[How did you start Taquería Las Flores?]
Out of impulse, to be honest. My dad lives around Sawyer, and this was a spot where restaurants lasted only briefly. Growing up, I always wanted to live near the family business. I'm not a commuter; I hate it. I prefer to avoid traveling.
When I was young, I would tell my dad we should move closer to his restaurant (Taquería El Asadero). The second this space was for rent, I thought, "Let's do it, call, and figure it out."
I started on August 5, 2019, at 29 years old, and officially opened on October 22, 2019, a few months before the pandemic. Like my dad, he opened his restaurant at the same age.
Starting out, I got a lot of help from my family, my best friend Natalie, and my boyfriend, Karol. I'm fortunate. I'm the wealthiest person in the world with these people in my life. A millionaire but not with money.
We used to live in Bucktown before my little brother Efrain was born. We moved to Albany Park in 1997. I went to Roosevelt High School and used to go to that library (on Foster and Kimball), so I'm very aware of my neighborhood. Still, I didn't have a connection to the community as I do now. Most of my childhood was spent in North Center/Lincoln Square, where my dad's restaurant is. I didn't go to school at Hibbard; I went to Thomas J. Waters. It was much easier for my parents to drop me off, go to work, pick me up, and go home. Once I opened Las Flores, I got to know my neighbors. The restaurant brought me closer to the neighborhood.
Once I opened this restaurant, I got to know my neighbors for real. I feel like the restaurant brought me closer to the neighborhood than I was when I was younger.
[What is something that you appreciate about this neighborhood?]
The support, number one – especially with the whole situation with the building [that may require her to move]. When I think about it, . . . It makes me want to cry right now . . . the fact that people really like my restaurant!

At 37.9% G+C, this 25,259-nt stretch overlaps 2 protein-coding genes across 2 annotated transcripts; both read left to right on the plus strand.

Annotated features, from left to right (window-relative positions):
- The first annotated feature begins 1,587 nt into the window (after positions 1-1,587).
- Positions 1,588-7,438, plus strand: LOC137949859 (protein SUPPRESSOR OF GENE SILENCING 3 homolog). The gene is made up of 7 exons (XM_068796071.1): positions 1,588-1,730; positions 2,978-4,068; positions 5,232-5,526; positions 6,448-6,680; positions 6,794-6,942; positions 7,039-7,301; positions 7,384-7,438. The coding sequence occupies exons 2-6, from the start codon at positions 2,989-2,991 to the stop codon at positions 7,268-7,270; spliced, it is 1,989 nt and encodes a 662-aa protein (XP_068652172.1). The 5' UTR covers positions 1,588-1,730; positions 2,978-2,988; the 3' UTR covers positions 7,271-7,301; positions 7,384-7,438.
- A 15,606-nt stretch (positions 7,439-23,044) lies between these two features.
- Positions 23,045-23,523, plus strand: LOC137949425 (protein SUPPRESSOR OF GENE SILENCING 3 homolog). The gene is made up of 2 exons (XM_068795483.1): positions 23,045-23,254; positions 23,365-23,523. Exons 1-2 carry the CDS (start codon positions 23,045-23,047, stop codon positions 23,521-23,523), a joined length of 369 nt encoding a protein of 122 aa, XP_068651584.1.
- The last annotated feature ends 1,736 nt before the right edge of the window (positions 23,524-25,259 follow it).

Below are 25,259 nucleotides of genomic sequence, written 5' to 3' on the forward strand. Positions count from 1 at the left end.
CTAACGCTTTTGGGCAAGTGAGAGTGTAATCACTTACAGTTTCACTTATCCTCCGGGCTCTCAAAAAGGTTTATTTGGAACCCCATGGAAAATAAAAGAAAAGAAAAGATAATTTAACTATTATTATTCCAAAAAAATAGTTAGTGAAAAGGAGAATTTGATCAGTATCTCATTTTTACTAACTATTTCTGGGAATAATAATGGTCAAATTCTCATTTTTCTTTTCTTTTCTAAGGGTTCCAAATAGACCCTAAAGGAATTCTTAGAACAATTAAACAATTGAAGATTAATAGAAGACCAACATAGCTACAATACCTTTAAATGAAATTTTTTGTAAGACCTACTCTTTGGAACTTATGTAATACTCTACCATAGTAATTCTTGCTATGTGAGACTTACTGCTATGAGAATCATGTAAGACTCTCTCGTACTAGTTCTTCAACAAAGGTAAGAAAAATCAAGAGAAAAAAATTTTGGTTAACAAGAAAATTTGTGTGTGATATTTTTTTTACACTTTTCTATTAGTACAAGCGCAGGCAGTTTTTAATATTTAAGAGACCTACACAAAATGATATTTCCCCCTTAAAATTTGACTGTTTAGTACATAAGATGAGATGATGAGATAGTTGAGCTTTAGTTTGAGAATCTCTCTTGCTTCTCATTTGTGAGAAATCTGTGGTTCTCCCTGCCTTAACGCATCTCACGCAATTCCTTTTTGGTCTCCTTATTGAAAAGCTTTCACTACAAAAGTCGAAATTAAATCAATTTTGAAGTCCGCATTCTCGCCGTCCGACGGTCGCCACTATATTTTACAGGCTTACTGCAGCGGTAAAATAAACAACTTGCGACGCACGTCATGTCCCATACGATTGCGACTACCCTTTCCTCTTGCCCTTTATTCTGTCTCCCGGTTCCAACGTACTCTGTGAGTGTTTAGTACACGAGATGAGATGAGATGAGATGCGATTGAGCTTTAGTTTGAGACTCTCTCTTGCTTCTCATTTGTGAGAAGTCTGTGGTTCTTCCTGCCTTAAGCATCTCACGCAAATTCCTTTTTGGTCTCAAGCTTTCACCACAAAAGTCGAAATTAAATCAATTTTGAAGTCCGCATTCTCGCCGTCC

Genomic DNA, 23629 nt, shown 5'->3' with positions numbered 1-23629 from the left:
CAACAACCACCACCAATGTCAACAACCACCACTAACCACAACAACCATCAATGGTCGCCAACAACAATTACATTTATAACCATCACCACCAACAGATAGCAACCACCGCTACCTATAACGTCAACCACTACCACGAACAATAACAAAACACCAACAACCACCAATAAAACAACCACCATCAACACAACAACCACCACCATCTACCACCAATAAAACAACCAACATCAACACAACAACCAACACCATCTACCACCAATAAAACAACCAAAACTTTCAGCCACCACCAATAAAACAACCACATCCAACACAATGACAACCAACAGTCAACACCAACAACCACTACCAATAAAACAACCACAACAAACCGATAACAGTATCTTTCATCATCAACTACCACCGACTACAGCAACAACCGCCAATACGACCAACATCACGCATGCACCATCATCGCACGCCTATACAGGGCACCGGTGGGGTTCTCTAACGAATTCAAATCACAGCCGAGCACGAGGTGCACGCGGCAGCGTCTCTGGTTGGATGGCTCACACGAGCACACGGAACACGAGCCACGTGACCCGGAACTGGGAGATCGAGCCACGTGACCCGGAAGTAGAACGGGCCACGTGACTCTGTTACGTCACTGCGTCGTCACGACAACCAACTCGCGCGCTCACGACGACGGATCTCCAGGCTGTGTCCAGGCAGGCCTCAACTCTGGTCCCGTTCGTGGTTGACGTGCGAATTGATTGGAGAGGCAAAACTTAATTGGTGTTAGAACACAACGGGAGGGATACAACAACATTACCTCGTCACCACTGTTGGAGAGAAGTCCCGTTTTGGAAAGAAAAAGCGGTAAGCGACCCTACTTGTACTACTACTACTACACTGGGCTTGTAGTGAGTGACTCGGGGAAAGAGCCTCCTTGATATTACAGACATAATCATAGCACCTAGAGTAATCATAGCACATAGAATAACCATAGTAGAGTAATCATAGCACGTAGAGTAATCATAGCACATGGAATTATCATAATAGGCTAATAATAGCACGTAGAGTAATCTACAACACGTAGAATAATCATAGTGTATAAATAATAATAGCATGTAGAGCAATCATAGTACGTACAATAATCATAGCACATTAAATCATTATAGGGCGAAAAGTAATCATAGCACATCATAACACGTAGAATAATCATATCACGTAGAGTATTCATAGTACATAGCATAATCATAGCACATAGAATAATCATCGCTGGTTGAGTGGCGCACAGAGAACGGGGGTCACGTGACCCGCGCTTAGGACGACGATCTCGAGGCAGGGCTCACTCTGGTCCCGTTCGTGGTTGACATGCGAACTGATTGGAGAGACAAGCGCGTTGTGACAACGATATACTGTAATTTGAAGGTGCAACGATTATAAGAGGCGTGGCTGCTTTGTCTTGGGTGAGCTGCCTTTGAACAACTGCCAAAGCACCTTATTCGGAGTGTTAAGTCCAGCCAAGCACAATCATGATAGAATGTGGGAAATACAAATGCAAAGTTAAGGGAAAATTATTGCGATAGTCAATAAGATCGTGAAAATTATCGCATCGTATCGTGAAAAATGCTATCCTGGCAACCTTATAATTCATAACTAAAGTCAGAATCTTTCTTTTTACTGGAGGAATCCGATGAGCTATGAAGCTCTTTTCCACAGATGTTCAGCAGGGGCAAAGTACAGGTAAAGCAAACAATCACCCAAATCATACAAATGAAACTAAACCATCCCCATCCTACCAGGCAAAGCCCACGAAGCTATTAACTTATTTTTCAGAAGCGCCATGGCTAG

There's something about this area – a sleepy neighborhood that seems very tight-knit around here. Everybody knows each other.
[What is one of your current favorite items on your menu?]
The Mojo shrimp taco right now. I've always been weird about introducing seafood because I try to be careful regarding allergies or cross-contamination. Seafood intimidates me but people love the fish tacos we served for the Lenten season, and I get asked for it throughout the year. But I wanted to bring something else. So I decided to face my fear and put shrimp on the menu. So that's my favorite thing at the moment.
I also like the crunchy tacos, too. That was my way of doing something better than Taco Bell. I had Taco Bell for the first time when I was 27. It's OK when you have the munchies, but I felt like I could make something better than that.
[What do you want your customers to know?]
First and foremost, I want them to know that when you support a small business, you're most likely supporting multiple family businesses. For example, my dad's food distributors (meat supply, produce, tortillas, etc.) have their children managing the companies now. Their fathers worked closely with my dad, and now the next generation continues their legacies with me.
Secondly, not many folks know this, but I'm neurodivergent! This explains why I can come off as a wee odd to folks. I feel it's important to mention that to encourage other neurodivergent minds that they are capable of significant achievements, not only despite but because of our disabilities. If I can do it, so can you.
Lastly, I want my customers to know I am eternally grateful for the support, it’s what keeps me going even on the toughest days.
Also, I enjoy doing community-related events here. I've always wanted to do communal events at my dad's place, but he'd say, 'When you open your restaurant, you can do whatever you want." So now, I do, and thus Hora de Cuento [Spanish Story Hour] began. I want to create the same space I had growing up at Asadero but better and more family-oriented.
If not for the pandemic, I would have had more community projects or activities in the restaurant, like paint 'n' sips and such.